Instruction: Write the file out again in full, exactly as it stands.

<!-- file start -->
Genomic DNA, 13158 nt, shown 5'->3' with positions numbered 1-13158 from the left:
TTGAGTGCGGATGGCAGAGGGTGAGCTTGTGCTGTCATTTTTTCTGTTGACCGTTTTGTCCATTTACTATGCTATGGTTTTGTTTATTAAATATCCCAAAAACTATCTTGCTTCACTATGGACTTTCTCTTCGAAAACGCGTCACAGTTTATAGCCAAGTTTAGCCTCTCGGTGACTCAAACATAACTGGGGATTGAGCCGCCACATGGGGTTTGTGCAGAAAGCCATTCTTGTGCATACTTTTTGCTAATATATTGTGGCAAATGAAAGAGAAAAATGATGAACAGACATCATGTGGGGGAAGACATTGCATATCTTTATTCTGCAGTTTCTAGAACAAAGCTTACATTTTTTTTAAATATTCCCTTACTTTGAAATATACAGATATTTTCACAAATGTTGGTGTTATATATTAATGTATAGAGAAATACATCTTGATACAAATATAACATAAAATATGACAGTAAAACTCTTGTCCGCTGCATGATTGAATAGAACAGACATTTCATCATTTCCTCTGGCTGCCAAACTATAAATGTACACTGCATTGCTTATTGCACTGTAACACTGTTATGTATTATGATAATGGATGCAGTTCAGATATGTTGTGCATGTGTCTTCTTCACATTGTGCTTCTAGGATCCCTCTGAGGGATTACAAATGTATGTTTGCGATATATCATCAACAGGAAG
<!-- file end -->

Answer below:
Genomic DNA, 13158 nt, shown 5'->3' with positions numbered 1-13158 from the left:
TTGAGTGCGGATGGCAGAGGGTGAGCTTGTGCTGTCATTTTTTCTGTTGACCGTTTTGTCCATTTACTATGCTATGGTTTTGTTTATTAAATATCCCAAAAACTATCTTGCTTCACTATGGACTTTCTCTTCGAAAACGCGTCACAGTTTATAGCCAAGTTTAGCCTCTCGGTGACTCAAACATAACTGGGGATTGAGCCGCCACATGGGGTTTGTGCAGAAAGCCATTCTTGTGCATACTTTTTGCTAATATATTGTGGCAAATGAAAGAGAAAAATGATGAACAGACATCATGTGGGGGAAGACATTGCATATCTTTATTCTGCAGTTTCTAGAACAAAGCTTACATTTTTTTTAAATATTCCCTTACTTTGAAATATACAGATATTTTCACAAATGTTGGTGTTATATATTAATGTATAGAGAAATACATCTTGATACAAATATAACATAAAATATGACAGTAAAACTCTTGTCCGCTGCATGATTGAATAGAACAGACATTTCATCATTTCCTCTGGCTGCCAAACTATAAATGTACACTGCATTGCTTATTGCACTGTAACACTGTTATGTATTATGATAATGGATGCAGTTCAGATATGTTGTGCATGTGTCTTCTTCACATTGTGCTTCTAGGATCCCTCTGAGGGATTACAAATGTATGTTTGCGATATATCATCAACAGGAAG